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Summary Report for:
43-4131.00 - Loan Interviewers and Clerks

Interview loan applicants to elicit information; investigate applicants' backgrounds and verify references; prepare loan request papers; and forward findings, reports, and documents to appraisal department. Review loan papers to ensure completeness, and complete transactions between loan establishment, borrowers, and sellers upon approval of loan.

Sample of reported job titles: Loan Processor, Loan Officer, Mortgage Loan Processor, Loan Analyst, Loan Clerk, Underwriter, Loan Closer, Processor, Production Assistant, Closer

View report: Summary  Details  Custom

Tasks  |  Knowledge  |  Skills  |  Abilities  |  Work Activities  |  Work Context  |  Job Zone  |  Education  |  Credentials  |  Interests  |  Work Styles  |  Work Values  |  Related Occupations  |  Wages & Employment  |  Job Openings  |  Additional Information

Tasks

  • Verify and examine information and accuracy of loan application and closing documents.
  • Interview loan applicants to obtain personal and financial data and to assist in completing applications.
  • Assemble and compile documents for loan closings, such as title abstracts, insurance forms, loan forms, and tax receipts.
  • Answer questions and advise customers regarding loans and transactions.
  • Contact customers by mail, telephone, or in person concerning acceptance or rejection of applications.
  • Record applications for loan and credit, loan information, and disbursements of funds, using computers.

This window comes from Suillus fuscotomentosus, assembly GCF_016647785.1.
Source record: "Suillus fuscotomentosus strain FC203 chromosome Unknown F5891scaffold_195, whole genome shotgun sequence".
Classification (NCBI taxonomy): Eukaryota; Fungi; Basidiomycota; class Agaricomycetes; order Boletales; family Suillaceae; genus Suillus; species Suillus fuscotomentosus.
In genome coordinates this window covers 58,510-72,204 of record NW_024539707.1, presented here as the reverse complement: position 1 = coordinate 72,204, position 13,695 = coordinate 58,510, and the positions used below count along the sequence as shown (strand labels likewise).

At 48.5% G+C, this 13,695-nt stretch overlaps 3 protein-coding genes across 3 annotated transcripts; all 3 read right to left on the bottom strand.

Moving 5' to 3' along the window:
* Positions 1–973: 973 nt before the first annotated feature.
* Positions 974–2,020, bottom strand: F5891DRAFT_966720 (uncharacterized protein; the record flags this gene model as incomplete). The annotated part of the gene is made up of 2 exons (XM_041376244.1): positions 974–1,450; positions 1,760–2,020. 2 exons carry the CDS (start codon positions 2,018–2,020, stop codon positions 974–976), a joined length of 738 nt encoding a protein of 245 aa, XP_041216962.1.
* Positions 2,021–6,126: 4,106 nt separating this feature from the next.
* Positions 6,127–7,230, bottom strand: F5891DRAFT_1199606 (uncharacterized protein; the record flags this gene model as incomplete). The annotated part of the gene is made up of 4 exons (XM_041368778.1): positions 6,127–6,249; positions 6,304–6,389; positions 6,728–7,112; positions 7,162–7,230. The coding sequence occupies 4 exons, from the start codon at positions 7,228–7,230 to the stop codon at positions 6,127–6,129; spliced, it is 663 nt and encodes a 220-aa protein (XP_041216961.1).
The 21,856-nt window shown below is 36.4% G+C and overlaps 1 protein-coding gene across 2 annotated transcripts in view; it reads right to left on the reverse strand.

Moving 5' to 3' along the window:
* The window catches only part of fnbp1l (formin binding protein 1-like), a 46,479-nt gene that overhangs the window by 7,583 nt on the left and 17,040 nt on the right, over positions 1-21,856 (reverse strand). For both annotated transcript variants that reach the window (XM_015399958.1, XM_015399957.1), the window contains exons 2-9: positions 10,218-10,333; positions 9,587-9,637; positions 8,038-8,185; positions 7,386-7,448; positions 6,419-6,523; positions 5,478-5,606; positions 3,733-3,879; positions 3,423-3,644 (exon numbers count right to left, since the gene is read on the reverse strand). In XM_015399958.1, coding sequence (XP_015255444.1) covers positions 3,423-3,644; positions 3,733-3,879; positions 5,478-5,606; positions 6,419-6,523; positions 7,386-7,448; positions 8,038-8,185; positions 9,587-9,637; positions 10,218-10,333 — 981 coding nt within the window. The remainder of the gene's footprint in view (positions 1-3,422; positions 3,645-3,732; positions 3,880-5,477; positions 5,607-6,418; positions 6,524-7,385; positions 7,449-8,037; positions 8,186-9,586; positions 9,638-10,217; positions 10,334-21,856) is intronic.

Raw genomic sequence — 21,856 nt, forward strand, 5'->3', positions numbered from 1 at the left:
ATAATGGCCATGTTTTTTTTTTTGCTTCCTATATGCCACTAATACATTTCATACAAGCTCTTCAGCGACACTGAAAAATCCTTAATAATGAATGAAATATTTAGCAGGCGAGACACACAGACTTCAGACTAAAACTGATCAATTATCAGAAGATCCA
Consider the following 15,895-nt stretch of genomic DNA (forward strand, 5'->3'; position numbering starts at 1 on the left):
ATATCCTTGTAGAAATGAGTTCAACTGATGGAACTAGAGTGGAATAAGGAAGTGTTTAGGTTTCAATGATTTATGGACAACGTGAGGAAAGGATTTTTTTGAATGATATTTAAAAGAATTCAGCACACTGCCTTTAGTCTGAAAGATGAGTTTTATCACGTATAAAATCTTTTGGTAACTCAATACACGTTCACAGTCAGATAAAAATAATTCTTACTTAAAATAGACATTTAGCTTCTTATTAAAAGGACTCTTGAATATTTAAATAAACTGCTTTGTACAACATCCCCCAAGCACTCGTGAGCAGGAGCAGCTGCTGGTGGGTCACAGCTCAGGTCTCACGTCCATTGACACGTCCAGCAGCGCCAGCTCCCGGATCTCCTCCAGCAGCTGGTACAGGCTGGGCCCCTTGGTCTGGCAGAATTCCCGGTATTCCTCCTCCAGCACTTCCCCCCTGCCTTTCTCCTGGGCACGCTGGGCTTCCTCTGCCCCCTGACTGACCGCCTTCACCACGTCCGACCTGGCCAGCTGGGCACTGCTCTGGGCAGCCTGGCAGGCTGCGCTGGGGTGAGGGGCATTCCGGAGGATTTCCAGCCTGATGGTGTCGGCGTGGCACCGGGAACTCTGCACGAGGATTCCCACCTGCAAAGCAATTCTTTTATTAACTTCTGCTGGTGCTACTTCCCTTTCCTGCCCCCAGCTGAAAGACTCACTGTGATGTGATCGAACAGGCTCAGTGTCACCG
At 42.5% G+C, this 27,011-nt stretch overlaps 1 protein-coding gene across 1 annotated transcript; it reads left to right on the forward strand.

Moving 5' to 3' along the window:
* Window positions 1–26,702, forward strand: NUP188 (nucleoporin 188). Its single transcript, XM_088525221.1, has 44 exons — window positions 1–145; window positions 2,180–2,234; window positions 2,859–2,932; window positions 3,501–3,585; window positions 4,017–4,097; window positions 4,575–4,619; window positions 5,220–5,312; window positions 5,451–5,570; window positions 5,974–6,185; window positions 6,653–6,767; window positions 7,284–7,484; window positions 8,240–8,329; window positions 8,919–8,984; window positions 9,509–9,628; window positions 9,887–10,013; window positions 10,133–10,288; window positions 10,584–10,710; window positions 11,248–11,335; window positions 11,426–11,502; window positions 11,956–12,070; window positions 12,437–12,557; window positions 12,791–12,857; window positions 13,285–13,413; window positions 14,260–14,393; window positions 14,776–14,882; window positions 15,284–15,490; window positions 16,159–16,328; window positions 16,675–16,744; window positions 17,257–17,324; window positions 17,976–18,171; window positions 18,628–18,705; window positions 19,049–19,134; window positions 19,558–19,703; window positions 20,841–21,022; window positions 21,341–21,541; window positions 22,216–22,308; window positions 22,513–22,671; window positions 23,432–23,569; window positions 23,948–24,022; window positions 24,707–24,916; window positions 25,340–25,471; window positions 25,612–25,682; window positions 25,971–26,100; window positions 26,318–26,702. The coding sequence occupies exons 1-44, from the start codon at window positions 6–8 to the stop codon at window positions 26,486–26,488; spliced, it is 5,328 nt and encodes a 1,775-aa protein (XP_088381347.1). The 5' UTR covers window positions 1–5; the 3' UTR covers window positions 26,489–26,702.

• Prepare and type loan applications, closing documents, legal documents, letters, forms, government notices, and checks, using computers.
  • Present loan and repayment schedules to customers.
  • Calculate, review, and correct errors on interest, principal, payment, and closing costs, using computers or calculators.
  • Check value of customer collateral to be held as loan security.

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Knowledge

Customer and Personal Service — Knowledge of principles and processes for providing customer and personal services. This includes customer needs assessment, meeting quality standards for services, and evaluation of customer satisfaction.
English Language — Knowledge of the structure and content of the English language including the meaning and spelling of words, rules of composition, and grammar.
Mathematics — Knowledge of arithmetic, algebra, geometry, calculus, statistics, and their applications.
Clerical — Knowledge of administrative and clerical procedures and systems such as word processing, managing files and records, stenography and transcription, designing forms, and other office procedures and terminology.
Economics and Accounting — Knowledge of economic and accounting principles and practices, the financial markets, banking and the analysis and reporting of financial data.

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Skills

Active Listening — Giving full attention to what other people are saying, taking time to understand the points being made, asking questions as appropriate, and not interrupting at inappropriate times.
Speaking — Talking to others to convey information effectively.
Reading Comprehension — Understanding written sentences and paragraphs in work related documents.
Critical Thinking — Using logic and reasoning to identify the strengths and weaknesses of alternative solutions, conclusions or approaches to problems.